“We worked with a very talented bunch of people on Move To Move,” recalls Wynne. “Everyone involved, including myself, had creative input on some level. I contributed lyrics in a few spots, but this was primarily Barry’s baby.” Aside from contributing lyrics, Wynne performed lead vocals on six of the album’s nine cuts, but it was Harris who sang lead on the two ballads. ‘Am I In Love’ was a Sade-influenced slice of sophisti-pop, while the album’s title cut, ‘Move To Move’, had been co-written by renowned songwriter Jon Lind (who had previously co-penned both Madonna’s ‘Crazy For You’ and Earth, Wind and Fire’s ‘Boogie Wonderland’). “I did originally sing and record ‘Am I In Love’,” adds Wynne. “And there’s even a version somewhere of my vocals on ‘I Can’t Answer That’. But, for one reason or another, the tracks weren’t working with my vocals. Barry had done a great job with ‘Move To Move’ and we decided he was better suited for ‘Am I In Love’ as well.”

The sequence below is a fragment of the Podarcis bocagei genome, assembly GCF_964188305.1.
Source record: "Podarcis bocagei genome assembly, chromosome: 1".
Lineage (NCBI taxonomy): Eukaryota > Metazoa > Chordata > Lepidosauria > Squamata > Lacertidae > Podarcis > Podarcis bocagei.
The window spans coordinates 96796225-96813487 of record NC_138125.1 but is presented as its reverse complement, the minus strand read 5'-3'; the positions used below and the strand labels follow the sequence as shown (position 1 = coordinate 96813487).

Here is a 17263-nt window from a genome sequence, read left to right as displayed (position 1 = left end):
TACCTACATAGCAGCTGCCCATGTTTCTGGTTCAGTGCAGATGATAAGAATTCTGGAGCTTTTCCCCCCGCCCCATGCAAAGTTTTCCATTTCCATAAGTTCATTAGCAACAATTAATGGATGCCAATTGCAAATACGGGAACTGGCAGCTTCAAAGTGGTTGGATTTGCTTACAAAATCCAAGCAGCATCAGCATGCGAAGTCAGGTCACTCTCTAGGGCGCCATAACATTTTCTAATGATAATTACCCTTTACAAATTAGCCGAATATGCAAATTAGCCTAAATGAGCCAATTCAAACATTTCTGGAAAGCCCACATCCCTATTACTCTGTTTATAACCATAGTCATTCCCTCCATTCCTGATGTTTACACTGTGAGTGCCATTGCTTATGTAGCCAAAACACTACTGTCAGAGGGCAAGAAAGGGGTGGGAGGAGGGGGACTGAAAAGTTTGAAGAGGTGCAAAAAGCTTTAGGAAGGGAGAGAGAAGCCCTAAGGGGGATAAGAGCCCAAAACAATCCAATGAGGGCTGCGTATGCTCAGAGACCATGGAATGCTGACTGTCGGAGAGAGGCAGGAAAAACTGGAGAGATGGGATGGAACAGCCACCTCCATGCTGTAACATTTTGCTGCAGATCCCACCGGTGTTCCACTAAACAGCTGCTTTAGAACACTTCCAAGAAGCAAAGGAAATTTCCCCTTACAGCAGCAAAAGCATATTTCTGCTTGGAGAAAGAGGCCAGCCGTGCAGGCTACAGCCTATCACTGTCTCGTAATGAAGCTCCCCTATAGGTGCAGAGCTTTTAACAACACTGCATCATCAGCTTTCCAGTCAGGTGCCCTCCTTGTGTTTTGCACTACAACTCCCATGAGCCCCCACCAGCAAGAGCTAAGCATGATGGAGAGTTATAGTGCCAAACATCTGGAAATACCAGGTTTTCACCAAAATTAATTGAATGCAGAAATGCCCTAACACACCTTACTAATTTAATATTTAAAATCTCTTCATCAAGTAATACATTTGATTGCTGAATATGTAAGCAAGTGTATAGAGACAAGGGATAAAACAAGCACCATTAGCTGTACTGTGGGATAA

Aside from Jon Lind, Harris was introduced to other songwriters, too. These included Dennis Matkosky, whose songs had been featured in films such as Flashdance, and Bob Mitchell (a name that would become familiar to fans of Kon Kan over the next few years). “When we first met, [Bob Mitchell’s] biggest success was ‘The Flame’ by Cheap Trick [a Billboard number one hit in 1988 – TEC]. I can’t remember exactly how I met Bob – I think it was perhaps through our publishers. I do remember where, though – it was in LA. I liked Bob immediately because he got me being more dance and European-influenced. No-one in the US that I worked with really understood what that influence meant. I think his publisher flew him in to write with me… I really liked his creativity and originality. He challenged me, took my ideas to a different place and l loved that. We got along well immediately and I learned quite a bit from him!”